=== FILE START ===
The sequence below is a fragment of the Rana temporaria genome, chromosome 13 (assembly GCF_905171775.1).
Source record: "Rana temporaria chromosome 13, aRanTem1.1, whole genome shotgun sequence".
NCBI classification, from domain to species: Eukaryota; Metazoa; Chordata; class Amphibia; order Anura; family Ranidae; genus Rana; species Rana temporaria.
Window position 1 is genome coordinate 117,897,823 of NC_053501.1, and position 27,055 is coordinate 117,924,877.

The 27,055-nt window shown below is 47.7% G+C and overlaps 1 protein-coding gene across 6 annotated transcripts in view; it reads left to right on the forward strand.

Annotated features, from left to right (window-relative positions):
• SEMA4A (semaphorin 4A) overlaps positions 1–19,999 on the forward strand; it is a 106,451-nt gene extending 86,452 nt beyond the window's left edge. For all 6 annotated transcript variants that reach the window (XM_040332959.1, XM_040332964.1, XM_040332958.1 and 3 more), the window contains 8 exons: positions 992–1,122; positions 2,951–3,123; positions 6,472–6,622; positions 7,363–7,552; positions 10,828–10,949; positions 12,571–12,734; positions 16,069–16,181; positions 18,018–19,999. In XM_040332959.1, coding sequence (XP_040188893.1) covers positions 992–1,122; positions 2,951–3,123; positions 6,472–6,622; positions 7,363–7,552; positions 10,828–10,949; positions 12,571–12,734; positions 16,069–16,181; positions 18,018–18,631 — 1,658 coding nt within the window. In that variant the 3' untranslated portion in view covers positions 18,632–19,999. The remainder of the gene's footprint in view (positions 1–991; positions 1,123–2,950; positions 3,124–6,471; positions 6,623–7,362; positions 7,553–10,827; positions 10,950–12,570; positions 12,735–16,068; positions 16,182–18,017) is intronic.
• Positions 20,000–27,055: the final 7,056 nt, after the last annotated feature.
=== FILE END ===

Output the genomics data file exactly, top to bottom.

The sequence below is a fragment of the Rana temporaria genome, chromosome 13 (assembly GCF_905171775.1).
Source record: "Rana temporaria chromosome 13, aRanTem1.1, whole genome shotgun sequence".
NCBI classification, from domain to species: Eukaryota; Metazoa; Chordata; class Amphibia; order Anura; family Ranidae; genus Rana; species Rana temporaria.
Window position 1 is genome coordinate 117,897,823 of NC_053501.1, and position 27,055 is coordinate 117,924,877.

The 27,055-nt window shown below is 47.7% G+C and overlaps 1 protein-coding gene across 6 annotated transcripts in view; it reads left to right on the forward strand.

Annotated features, from left to right (window-relative positions):
• SEMA4A (semaphorin 4A) overlaps positions 1–19,999 on the forward strand; it is a 106,451-nt gene extending 86,452 nt beyond the window's left edge. For all 6 annotated transcript variants that reach the window (XM_040332959.1, XM_040332964.1, XM_040332958.1 and 3 more), the window contains 8 exons: positions 992–1,122; positions 2,951–3,123; positions 6,472–6,622; positions 7,363–7,552; positions 10,828–10,949; positions 12,571–12,734; positions 16,069–16,181; positions 18,018–19,999. In XM_040332959.1, coding sequence (XP_040188893.1) covers positions 992–1,122; positions 2,951–3,123; positions 6,472–6,622; positions 7,363–7,552; positions 10,828–10,949; positions 12,571–12,734; positions 16,069–16,181; positions 18,018–18,631 — 1,658 coding nt within the window. In that variant the 3' untranslated portion in view covers positions 18,632–19,999. The remainder of the gene's footprint in view (positions 1–991; positions 1,123–2,950; positions 3,124–6,471; positions 6,623–7,362; positions 7,553–10,827; positions 10,950–12,570; positions 12,735–16,068; positions 16,182–18,017) is intronic.
• Positions 20,000–27,055: the final 7,056 nt, after the last annotated feature.